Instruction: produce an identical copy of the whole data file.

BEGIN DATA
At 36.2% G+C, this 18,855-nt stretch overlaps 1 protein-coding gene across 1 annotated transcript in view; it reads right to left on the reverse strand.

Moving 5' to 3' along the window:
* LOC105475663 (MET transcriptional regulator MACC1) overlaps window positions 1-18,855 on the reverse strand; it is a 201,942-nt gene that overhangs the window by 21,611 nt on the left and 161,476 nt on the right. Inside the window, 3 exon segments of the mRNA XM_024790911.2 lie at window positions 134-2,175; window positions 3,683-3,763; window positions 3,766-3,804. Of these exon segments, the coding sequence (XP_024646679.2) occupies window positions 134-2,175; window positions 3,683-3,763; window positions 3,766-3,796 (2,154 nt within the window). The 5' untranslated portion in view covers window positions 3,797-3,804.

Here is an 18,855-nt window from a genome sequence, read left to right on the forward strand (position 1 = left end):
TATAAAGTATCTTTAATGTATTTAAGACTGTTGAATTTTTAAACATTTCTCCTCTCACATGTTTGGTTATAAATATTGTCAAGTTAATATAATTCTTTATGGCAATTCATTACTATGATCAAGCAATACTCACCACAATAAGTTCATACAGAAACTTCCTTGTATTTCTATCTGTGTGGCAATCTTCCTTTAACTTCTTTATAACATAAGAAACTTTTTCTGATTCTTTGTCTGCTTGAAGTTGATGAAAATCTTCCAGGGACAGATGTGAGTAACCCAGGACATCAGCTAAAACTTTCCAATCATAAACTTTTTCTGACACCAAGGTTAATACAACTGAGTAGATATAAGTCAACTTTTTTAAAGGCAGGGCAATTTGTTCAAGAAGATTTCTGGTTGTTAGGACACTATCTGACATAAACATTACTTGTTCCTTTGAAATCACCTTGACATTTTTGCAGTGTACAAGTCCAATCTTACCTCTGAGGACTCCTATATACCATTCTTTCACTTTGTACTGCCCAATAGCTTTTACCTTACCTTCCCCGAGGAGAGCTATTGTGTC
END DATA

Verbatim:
At 36.2% G+C, this 18,855-nt stretch overlaps 1 protein-coding gene across 1 annotated transcript in view; it reads right to left on the reverse strand.

Moving 5' to 3' along the window:
* LOC105475663 (MET transcriptional regulator MACC1) overlaps window positions 1-18,855 on the reverse strand; it is a 201,942-nt gene that overhangs the window by 21,611 nt on the left and 161,476 nt on the right. Inside the window, 3 exon segments of the mRNA XM_024790911.2 lie at window positions 134-2,175; window positions 3,683-3,763; window positions 3,766-3,804. Of these exon segments, the coding sequence (XP_024646679.2) occupies window positions 134-2,175; window positions 3,683-3,763; window positions 3,766-3,796 (2,154 nt within the window). The 5' untranslated portion in view covers window positions 3,797-3,804.

Here is an 18,855-nt window from a genome sequence, read left to right on the forward strand (position 1 = left end):
TATAAAGTATCTTTAATGTATTTAAGACTGTTGAATTTTTAAACATTTCTCCTCTCACATGTTTGGTTATAAATATTGTCAAGTTAATATAATTCTTTATGGCAATTCATTACTATGATCAAGCAATACTCACCACAATAAGTTCATACAGAAACTTCCTTGTATTTCTATCTGTGTGGCAATCTTCCTTTAACTTCTTTATAACATAAGAAACTTTTTCTGATTCTTTGTCTGCTTGAAGTTGATGAAAATCTTCCAGGGACAGATGTGAGTAACCCAGGACATCAGCTAAAACTTTCCAATCATAAACTTTTTCTGACACCAAGGTTAATACAACTGAGTAGATATAAGTCAACTTTTTTAAAGGCAGGGCAATTTGTTCAAGAAGATTTCTGGTTGTTAGGACACTATCTGACATAAACATTACTTGTTCCTTTGAAATCACCTTGACATTTTTGCAGTGTACAAGTCCAATCTTACCTCTGAGGACTCCTATATACCATTCTTTCACTTTGTACTGCCCAATAGCTTTTACCTTACCTTCCCCGAGGAGAGCTATTGTGTC